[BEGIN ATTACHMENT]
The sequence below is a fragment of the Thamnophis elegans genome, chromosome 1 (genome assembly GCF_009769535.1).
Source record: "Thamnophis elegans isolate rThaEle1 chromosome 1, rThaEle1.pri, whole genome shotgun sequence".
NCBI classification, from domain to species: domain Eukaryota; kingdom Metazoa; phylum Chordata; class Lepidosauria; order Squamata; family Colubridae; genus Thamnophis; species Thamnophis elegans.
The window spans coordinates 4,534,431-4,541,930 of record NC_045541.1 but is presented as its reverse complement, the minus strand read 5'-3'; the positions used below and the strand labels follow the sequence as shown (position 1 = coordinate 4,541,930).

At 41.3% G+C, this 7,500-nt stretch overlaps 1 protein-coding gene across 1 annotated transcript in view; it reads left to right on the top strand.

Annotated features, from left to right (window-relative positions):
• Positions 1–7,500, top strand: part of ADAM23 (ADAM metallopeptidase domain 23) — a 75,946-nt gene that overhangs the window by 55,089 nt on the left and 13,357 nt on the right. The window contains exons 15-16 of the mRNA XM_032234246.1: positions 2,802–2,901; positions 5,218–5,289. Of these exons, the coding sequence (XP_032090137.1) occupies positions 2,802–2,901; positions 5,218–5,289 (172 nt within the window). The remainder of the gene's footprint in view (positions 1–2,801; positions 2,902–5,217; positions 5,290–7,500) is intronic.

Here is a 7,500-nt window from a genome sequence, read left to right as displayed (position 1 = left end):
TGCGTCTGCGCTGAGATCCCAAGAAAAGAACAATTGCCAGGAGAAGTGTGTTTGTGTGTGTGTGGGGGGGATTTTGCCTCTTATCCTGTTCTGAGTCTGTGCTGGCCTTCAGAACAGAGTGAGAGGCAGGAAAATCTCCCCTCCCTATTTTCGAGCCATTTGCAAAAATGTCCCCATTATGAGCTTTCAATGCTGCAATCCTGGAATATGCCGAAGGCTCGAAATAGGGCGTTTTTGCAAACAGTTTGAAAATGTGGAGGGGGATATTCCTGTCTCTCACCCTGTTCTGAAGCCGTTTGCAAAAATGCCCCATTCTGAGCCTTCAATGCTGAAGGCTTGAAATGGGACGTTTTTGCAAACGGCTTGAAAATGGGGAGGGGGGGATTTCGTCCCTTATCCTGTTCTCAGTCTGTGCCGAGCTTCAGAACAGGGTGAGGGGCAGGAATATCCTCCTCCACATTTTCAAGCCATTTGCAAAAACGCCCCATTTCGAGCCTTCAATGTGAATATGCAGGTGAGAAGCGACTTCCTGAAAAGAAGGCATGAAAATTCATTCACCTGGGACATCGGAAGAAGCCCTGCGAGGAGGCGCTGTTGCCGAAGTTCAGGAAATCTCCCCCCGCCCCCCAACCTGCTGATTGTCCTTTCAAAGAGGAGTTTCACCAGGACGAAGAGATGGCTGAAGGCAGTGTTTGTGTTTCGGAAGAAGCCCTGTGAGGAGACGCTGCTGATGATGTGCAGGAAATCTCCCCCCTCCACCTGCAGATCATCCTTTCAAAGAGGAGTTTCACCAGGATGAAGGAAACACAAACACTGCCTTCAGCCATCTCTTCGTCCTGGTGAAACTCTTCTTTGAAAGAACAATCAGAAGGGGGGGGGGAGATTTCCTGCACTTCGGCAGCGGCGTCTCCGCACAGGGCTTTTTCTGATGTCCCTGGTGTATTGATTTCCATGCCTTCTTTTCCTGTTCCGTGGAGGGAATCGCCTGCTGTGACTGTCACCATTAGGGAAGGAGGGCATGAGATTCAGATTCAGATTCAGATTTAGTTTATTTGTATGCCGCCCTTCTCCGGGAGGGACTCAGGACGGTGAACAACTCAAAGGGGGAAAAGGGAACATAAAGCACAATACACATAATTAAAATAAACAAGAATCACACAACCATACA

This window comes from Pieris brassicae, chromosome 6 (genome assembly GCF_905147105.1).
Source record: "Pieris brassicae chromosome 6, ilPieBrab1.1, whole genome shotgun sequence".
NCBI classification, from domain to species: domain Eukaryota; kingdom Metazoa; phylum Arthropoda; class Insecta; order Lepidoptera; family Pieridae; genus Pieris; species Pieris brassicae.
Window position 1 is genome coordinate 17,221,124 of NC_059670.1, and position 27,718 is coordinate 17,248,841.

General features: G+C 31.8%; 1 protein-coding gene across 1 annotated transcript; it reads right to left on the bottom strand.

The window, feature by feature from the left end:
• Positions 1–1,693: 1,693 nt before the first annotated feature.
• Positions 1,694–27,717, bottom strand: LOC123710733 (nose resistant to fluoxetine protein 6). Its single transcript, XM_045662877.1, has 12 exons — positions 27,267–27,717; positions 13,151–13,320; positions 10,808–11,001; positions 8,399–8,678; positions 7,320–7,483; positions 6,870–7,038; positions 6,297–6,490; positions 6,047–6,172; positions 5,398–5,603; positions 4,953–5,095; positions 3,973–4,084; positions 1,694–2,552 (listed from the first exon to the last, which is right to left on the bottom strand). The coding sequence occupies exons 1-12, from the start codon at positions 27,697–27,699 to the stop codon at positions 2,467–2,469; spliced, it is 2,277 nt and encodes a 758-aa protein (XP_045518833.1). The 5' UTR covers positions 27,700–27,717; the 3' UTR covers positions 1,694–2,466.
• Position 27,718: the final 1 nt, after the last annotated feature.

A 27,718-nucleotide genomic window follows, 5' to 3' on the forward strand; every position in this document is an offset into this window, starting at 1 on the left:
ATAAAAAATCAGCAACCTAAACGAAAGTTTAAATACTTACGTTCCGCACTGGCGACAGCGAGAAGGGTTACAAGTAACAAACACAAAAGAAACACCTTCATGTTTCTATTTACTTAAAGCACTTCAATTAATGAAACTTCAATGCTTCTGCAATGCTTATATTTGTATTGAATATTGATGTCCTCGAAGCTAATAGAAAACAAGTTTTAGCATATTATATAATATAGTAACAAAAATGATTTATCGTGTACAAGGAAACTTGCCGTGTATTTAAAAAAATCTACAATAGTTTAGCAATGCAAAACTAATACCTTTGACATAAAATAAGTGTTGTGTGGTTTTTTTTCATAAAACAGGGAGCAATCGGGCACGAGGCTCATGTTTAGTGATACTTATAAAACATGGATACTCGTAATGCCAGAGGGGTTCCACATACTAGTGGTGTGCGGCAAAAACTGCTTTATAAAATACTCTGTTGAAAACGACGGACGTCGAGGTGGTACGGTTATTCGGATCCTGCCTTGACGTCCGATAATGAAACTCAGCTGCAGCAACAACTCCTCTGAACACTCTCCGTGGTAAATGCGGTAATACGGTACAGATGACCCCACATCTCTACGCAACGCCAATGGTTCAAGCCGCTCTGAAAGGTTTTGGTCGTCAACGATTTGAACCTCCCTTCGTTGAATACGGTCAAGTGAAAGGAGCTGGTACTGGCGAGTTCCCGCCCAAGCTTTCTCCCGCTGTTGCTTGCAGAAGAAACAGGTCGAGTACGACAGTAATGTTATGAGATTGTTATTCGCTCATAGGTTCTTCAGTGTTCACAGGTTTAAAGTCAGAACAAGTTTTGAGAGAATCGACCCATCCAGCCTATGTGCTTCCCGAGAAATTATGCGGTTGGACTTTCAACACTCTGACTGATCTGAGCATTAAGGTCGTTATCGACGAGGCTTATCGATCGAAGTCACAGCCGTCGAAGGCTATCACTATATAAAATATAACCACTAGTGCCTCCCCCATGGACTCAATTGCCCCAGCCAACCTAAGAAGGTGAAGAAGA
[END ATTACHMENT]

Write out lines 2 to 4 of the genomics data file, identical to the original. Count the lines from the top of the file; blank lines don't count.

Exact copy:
Source record: "Thamnophis elegans isolate rThaEle1 chromosome 1, rThaEle1.pri, whole genome shotgun sequence".
NCBI classification, from domain to species: domain Eukaryota; kingdom Metazoa; phylum Chordata; class Lepidosauria; order Squamata; family Colubridae; genus Thamnophis; species Thamnophis elegans.
The window spans coordinates 4,534,431-4,541,930 of record NC_045541.1 but is presented as its reverse complement, the minus strand read 5'-3'; the positions used below and the strand labels follow the sequence as shown (position 1 = coordinate 4,541,930).